The Poetics of Insight and Innovation
It’s probably rare that you have asked for more information in your work if you’re a health promoter, scientist or designer. Information is everywhere and, too often, in professional worlds, this information is presented in volumous tomes that are devoid of much of the energy that went into creating the knowledge in the first place. This is a problem for knowledge translation.
Poetry offers us insight to worlds that few other means of orality — written or otherwise. In 21st century Western countries, poetry is far less something considered worthy of serious study and is much more a tool of the romantics. We may learn about poetry in English class, but few of take it seriously enough to pursue beyond the halls of academe or a hipster-infused evening of spoken word at a local club once in a while.
That’s too bad.
Catholic scholars have used a process called Lectio Devina, a meditation on a specific phrase, to gain insight. Lectio (or Lexio) Devina involves taking a single phrase and meditating on its meaning at length. What is remarkable is how much information one can get from a single sentence or phrase. After considerable reflection, the multiple-layered storylines emerge and the options for
Consider what kind of knowledge we could glean is we took a more poetic approach to our work. By crafting it in depth, soaking into a single section, we have the ability to derive a more intense picture of what we are looking at.
Take a research paper. A published report or manuscript typically represents years of effort in conceiving an idea, gathering resources, undertaking a study and doing the work to transform data into information and into knowledge. Yet, the final product — the manuscript — is over viewed with relatively little appreciation. How often have we truly pondered and soaked up an article in depth? Really crticially questioned its contents and marvelled at the methodology, findings and recommendations in a manner that gave us the pause we took? This means going beyond p-values, ’N’, or saturation points to the heart of what the meaning is behind the article.
As authors, how often have we written something that was worth pondering and not just reflecting the minimum requirements or social conventions for publication?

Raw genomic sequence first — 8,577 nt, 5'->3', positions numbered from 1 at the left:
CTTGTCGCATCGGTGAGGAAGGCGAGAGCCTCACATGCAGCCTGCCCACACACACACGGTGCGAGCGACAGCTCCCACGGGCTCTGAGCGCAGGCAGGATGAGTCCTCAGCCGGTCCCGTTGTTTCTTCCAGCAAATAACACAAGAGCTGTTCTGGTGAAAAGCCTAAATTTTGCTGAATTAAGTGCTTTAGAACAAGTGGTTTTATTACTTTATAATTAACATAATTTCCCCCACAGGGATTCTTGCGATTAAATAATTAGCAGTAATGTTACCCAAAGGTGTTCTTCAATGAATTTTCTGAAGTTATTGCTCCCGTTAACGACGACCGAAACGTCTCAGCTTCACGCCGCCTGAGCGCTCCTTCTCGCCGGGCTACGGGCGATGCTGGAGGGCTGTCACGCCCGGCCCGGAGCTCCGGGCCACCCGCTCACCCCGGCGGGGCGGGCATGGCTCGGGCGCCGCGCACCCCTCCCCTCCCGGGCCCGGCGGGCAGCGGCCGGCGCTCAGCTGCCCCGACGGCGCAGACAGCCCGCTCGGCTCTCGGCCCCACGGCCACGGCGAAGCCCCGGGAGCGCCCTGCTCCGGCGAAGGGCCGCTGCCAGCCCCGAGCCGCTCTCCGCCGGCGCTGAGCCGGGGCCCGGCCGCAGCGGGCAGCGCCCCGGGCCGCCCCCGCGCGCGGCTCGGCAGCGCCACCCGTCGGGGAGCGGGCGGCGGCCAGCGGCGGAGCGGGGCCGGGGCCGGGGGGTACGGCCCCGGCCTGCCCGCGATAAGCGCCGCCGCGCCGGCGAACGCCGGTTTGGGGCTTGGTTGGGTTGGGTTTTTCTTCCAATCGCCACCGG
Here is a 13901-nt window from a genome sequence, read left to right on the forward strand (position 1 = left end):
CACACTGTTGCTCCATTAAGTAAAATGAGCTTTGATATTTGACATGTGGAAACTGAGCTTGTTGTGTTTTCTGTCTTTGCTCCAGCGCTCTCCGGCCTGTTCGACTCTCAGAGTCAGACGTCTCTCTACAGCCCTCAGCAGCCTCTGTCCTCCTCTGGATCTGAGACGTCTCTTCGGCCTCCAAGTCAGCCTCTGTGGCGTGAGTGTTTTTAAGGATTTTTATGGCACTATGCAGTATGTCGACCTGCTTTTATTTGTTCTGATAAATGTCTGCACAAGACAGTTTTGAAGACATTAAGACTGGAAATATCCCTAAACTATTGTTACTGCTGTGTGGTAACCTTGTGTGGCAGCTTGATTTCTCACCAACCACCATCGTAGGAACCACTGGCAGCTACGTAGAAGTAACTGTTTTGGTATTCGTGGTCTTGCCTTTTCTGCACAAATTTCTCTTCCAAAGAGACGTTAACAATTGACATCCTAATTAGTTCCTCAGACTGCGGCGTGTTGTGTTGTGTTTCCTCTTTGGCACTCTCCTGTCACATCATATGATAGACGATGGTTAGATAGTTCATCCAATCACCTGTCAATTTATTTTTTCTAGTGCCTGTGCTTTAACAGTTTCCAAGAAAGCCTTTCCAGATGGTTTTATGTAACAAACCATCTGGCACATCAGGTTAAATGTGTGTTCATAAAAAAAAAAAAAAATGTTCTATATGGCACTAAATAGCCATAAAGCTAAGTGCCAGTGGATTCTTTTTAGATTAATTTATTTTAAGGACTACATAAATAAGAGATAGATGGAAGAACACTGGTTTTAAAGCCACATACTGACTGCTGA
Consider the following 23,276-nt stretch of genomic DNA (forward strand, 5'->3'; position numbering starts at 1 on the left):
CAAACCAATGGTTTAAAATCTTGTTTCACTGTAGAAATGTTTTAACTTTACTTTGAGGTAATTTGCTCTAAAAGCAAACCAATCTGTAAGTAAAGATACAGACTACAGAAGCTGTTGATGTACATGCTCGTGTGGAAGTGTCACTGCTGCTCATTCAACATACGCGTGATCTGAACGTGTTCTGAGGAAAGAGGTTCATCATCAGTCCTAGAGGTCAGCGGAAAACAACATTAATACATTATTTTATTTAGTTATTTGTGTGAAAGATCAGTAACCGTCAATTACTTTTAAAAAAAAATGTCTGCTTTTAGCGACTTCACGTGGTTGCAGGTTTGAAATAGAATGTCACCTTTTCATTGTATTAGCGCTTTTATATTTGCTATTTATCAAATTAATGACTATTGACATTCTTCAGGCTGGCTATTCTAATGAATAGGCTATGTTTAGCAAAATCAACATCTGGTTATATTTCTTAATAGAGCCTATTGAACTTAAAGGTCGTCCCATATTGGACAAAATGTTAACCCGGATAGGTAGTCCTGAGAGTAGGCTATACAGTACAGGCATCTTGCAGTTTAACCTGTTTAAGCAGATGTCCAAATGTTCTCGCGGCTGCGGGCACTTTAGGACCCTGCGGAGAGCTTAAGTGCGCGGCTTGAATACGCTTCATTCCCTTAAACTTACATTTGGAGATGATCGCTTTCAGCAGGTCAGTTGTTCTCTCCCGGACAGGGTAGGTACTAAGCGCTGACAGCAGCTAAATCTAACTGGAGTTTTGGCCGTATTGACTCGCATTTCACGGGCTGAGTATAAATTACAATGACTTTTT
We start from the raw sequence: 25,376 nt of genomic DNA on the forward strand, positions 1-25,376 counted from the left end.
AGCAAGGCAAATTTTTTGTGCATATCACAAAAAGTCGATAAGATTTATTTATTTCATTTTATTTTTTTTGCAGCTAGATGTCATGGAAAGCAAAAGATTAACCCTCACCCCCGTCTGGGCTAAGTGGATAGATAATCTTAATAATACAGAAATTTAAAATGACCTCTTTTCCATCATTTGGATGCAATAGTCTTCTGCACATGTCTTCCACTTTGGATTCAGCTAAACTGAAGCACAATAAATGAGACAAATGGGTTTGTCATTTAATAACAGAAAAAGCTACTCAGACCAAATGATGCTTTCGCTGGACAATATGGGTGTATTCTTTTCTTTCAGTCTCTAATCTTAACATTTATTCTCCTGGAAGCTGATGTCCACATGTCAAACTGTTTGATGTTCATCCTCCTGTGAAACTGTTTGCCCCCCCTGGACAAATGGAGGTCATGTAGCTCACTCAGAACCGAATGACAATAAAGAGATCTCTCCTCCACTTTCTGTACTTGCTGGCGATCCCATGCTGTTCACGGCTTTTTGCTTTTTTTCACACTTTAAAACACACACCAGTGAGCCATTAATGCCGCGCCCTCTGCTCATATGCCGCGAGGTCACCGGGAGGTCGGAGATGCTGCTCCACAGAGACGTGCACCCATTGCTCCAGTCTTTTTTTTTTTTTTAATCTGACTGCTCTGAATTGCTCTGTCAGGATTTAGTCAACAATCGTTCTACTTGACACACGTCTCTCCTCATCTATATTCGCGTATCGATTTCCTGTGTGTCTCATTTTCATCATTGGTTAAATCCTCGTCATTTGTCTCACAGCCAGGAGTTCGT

As editors, do we encourage the kind of writing style and narrative formation that allows research and evidence to be displayed in a manner that encourages deeper reflection and not just represent an addition to the evidence that will be used without broader appreciation for the context from whence it came?
As publishers, do we create a space where these stories can be told? Or are we simply trying to add to the volume of literature, getting the kind of quick-bite science published without a sense of what it might mean beyond the study being reported and in the present moment?
As managers, teachers, researchers, and scholars are we taking space when offered and encouraging others to do the same?
How does our work pass when viewed from the perspective of Lexio Devina? Imagine if the research we did was greater, richer in its depth that begged us to question the phenomena of study in sufficient depth that we wouldn’t have to resort to reading hundreds of articles to gain what feels like a small crumb of knowledge.
There may be much in poetry, with its ability to say so much in so little space, that we can learn from. I don’t see haiku’s on randomized controlled trials anytime soon, but imagine staying up late at night reading and contemplating a research paper not because you had to go through it, but because you wanted to. You wished to savour the content, feel the words and enjoy the poetry of understanding? What would your work look like?
What might it produce differently than we produce now? Might it also reduce the overwhelming volume of information that we are simply unequipped to fully contemplate and synthesize?
Let’s try and find out. As we start a weekend devoted to celebrating labour, let’s contemplate what it might mean to labour differently and value what we’ve done a little more than we do now.